Review: Moana Project Space, ‘It is a long time since this moment’ ·
Old Customs House, Fremantle ·
Review by Jenny Scott ·
“It is a long time since this moment”, presented by Moana Project Space, explores the possibilities of care and connection in our current age of late capitalism and eco-anxiety. This show forms part of the “Unhallowed Arts” program, a series of Perth-based events organised by SymbioticA to celebrate 200 years since Mary Shelley’s Frankenstein was published.
The Moana curatorial team (Jess Boyce, Grace Connors, Miranda Johnson and Matthew Siddall) have taken Shelley’s text as an expression of scepticism over Enlightenment ideals, specifically those surrounding the concept of progress and mankind’s control over nature. In a gesture to Moana’s roots as an artist-run initiative, the participating artists are all emerging and experimental practitioners – with the show’s title also referring to the period since the closure of Moana’s CBD-based gallery space last year. The works examine our interactions with non-human entities, the natural environment and each other; questioning and testing the constructed boundaries that separate us from our wider ecologies within the context of the Anthropocene.
In Marisa Georgiou’s Afternoon Fountain Routine (2016), a playful and calming video that runs for almost 20 minutes, the artist uses their body to disperse water from a hose onto a balcony full of potted plants. It is an intimate action set against a familiar domestic backdrop, inviting the viewer to act as a voyeur to Georgiou’s sensual bodily interactions with the greenery. The artist’s movements resemble a meditative act of personal self-care (rather than any kind of effective gardening technique), perhaps revealing the performative nature of the relationships we have with our pot plants.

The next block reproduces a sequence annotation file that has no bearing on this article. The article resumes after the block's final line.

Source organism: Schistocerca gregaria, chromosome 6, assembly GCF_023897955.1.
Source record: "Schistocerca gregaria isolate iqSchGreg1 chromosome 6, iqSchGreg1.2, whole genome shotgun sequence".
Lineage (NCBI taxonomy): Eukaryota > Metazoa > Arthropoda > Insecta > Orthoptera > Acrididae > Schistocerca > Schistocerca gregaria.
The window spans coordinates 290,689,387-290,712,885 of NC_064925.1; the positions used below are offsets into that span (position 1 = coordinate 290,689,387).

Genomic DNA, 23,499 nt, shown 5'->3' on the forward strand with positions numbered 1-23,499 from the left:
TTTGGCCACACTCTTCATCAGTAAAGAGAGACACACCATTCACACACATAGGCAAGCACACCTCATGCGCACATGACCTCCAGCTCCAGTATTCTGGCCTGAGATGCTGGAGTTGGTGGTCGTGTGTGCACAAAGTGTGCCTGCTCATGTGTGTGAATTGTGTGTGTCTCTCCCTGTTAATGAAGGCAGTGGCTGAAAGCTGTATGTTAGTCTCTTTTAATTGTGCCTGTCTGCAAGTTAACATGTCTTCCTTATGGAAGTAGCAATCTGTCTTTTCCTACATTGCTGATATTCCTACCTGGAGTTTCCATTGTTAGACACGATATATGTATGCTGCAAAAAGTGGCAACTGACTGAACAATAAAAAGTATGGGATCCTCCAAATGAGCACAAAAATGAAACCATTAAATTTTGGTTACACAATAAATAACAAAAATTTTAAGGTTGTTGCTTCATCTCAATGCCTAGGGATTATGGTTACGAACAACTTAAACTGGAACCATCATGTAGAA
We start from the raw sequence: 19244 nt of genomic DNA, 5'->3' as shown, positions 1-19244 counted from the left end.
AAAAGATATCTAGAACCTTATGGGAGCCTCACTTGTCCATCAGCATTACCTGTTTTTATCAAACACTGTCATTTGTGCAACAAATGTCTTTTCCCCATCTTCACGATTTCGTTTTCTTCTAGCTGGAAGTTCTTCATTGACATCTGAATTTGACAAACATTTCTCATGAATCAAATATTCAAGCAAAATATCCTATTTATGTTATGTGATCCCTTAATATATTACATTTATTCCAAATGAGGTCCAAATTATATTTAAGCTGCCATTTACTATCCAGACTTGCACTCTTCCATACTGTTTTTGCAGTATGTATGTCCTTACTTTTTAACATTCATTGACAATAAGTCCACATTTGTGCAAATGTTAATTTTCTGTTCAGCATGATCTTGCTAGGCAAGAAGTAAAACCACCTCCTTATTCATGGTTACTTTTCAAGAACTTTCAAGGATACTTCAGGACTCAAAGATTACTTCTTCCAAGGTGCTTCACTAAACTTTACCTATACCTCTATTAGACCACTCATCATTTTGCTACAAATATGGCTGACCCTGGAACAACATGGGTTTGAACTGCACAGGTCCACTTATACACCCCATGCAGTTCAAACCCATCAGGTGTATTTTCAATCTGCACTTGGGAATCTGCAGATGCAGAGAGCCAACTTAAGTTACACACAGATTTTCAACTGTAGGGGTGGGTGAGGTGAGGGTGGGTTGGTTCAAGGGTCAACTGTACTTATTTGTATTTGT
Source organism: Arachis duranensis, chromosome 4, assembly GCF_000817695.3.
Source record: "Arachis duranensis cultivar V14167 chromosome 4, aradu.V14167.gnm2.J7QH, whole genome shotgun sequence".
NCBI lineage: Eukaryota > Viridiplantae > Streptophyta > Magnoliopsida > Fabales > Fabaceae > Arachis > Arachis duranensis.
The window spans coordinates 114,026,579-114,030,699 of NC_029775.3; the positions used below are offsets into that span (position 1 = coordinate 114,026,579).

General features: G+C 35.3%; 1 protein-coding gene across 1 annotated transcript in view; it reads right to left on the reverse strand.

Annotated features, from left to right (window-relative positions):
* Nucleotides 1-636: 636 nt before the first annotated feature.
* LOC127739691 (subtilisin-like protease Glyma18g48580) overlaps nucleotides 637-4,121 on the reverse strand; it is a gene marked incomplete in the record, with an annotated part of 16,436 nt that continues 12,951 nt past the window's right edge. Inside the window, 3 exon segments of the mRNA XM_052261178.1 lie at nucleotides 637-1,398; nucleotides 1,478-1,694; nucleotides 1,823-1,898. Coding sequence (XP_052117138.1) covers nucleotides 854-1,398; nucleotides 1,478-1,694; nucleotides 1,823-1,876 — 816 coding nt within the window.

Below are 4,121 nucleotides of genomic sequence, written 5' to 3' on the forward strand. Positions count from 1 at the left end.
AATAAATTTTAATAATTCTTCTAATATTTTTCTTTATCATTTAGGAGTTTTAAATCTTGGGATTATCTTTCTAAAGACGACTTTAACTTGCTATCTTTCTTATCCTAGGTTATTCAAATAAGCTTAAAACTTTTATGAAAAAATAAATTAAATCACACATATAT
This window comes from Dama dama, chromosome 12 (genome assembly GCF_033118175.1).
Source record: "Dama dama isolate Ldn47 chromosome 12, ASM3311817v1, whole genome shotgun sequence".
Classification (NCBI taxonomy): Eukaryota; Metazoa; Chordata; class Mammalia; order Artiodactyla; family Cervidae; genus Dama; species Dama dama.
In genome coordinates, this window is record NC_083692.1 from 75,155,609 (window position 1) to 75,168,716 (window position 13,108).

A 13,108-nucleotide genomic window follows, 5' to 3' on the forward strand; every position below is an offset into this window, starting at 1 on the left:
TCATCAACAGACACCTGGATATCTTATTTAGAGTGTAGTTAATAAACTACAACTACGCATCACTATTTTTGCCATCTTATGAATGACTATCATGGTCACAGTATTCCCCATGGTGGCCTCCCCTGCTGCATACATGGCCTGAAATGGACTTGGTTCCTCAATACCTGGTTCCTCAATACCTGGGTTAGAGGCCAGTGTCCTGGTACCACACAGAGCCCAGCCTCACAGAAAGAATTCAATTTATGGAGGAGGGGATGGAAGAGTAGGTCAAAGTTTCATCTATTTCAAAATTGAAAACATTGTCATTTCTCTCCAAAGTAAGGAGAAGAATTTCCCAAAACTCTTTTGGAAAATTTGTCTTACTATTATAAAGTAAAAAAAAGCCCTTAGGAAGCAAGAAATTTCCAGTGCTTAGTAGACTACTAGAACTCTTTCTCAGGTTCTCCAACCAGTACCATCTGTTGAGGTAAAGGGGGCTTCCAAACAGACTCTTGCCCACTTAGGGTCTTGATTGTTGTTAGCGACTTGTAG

In another sensual video, Columba Livia (2017), the artist Nadege Phillipe-Janon slowly inserts pigeon feathers into their mouth, one-by-one, thoroughly caressing each feather with tongue and lips. This video provoked a visceral reaction for me – it was hard not to cringe while watching the feathers penetrate such an intimate bodily boundary (not to mention the taste). Intended as a comment on the undeserved reputation of the pigeon as a disease-carrier, Phillipe-Janon’s work encourages us to reflect on the human tendency to categorise and moralise the natural world, as we designate some animals as “dirty” and others as “clean”. Archie Barry explores how these evaluative tendencies are extended to people in Shutter utter (2018), in which the artist’s blinking is enhanced to super-speed to critique the power of the gaze.
After applying sunscreen or coconut oil (your choice), visitors can put on a head torch to explore the vault containing Matt Aitken and Mei Swan Lim’s installation Aqua Familial (2018). The framed photographs, plant matter and other trinkets in the bunker (defined on the room sheet as “various personal possessions from artists’ living room”) are accompanied by a soundscape playing on a record player. This private, and very relatable, collection of artefacts provokes an instant sense of nostalgia, despite the artists and their families remaining strangers (to me). It’s as if the artists have shored their emotional landscapes through the creation of the work, producing a place they can retreat to in times of crisis. Outside in the gallery space, the works of Red Slyme Incubator identify this crisis as imminent and specifically environmental; their elaborate assemblages react against “greenwashing”, instead encouraging pathos and rage-based responses to climate change.
These distinct works cohere in a thoughtful exhibition that encourages contemplation of our place in the Anthropocene – how we can find hope, understanding and other strategies to survive when the future seems bleak.
Pictured top: Matt Aitken & Mei Swan Lim, “Aqua Familial” (2018).